New Jersey Gov. Chris Christie signed drug-sentencing reform. Ohio Gov. John Kasich reduced penalties on low-level drug possession offenders and passed a law making it easier for ex- felons to get occupational licenses.

Sens. Ted Cruz (R-TX), Rand Paul (R-KY), and Mike Lee (R- UT) are co-sponsoring the Smarter Sentencing Act to reduce the mandatory minimum penalties imposed by the federal government on low-level drug offenders.


Louisiana Gov. Bobby Jindal signed legislation in 2014 providing liability relief to employers who hire ex-offenders and creating a “cleansing period” through which crimes committed decades ago would no longer lead to enhancements for recent offenses, which had contributed to Louisiana having more than 2,000 inmates serving life in prison without parole despite never having committed a violent offense.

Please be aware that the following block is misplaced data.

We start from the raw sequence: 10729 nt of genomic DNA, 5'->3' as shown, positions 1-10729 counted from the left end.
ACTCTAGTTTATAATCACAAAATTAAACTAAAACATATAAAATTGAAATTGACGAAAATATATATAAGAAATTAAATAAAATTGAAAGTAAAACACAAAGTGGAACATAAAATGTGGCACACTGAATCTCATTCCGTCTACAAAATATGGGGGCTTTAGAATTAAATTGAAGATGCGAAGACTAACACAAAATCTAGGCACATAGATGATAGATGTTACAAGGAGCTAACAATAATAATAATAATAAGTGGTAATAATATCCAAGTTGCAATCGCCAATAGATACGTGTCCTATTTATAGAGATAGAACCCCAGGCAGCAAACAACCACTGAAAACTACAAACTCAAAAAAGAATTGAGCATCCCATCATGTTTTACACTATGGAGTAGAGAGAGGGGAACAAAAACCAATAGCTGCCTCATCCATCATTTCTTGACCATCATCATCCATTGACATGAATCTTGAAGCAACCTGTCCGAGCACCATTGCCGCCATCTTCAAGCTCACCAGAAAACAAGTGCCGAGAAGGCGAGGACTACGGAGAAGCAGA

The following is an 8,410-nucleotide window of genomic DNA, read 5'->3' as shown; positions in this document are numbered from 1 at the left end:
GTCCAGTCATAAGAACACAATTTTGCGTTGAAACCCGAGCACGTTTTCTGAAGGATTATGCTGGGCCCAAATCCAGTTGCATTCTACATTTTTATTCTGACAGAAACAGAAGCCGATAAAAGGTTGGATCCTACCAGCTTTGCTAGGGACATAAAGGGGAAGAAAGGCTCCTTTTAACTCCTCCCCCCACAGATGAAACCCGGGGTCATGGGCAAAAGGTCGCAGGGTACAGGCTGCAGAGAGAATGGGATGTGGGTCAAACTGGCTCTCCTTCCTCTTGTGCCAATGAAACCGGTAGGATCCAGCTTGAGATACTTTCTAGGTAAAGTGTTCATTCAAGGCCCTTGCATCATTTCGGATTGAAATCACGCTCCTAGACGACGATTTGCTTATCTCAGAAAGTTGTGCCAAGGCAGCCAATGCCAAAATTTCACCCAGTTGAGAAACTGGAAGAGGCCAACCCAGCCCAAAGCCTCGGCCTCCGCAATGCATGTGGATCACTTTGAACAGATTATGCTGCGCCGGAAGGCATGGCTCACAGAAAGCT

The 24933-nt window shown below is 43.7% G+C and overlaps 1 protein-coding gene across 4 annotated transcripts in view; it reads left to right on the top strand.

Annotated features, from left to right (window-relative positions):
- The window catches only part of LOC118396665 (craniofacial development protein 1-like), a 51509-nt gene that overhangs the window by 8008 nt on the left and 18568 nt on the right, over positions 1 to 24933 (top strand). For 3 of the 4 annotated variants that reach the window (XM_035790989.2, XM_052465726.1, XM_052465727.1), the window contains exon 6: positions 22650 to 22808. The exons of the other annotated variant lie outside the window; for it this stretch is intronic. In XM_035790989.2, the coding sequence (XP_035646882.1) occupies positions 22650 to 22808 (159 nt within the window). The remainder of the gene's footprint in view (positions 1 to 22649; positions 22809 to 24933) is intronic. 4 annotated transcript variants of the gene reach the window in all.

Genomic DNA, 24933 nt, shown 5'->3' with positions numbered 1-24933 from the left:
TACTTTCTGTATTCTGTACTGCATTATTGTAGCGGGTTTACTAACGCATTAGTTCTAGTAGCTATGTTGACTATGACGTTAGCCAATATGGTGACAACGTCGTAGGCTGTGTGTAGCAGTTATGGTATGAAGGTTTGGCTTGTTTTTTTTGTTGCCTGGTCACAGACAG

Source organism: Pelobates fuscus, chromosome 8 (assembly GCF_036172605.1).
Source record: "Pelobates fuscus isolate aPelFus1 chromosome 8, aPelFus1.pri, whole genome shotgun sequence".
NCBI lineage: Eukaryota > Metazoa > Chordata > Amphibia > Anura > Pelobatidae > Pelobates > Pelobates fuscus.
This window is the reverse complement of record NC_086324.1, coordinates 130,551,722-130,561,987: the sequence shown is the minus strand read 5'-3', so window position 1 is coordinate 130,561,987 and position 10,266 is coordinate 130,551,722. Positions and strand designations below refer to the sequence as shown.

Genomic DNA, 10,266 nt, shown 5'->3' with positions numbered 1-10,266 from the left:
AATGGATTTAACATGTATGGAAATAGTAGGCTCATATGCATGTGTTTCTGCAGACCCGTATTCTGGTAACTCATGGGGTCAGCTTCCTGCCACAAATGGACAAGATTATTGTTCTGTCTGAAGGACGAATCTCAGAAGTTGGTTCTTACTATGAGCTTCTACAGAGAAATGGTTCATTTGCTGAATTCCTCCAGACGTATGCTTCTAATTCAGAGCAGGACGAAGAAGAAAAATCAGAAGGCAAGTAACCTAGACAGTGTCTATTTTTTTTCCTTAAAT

In his recent groundbreaking anti-poverty plan, Rep. Paul Ryan (R-WI) included proposals for sentencing reform and removing government-imposed barriers for ex-offenders reentering society.

Moreover, many states are expected to continue this trend in 2015, including those such as Alabama, Utah, Michigan, and West Virginia where commissions and task forces are preparing major criminal justice reforms for the next legislative session.

Among the various issues currently before us and that will arise unexpectedly (who predicted Ebola or ISIS would play a role in 2014?), one is now clearly visible and offers a real test of how innovative and capable a candidate is of rethinking an old paradigm, the new and improved crime issue of criminal justice reform.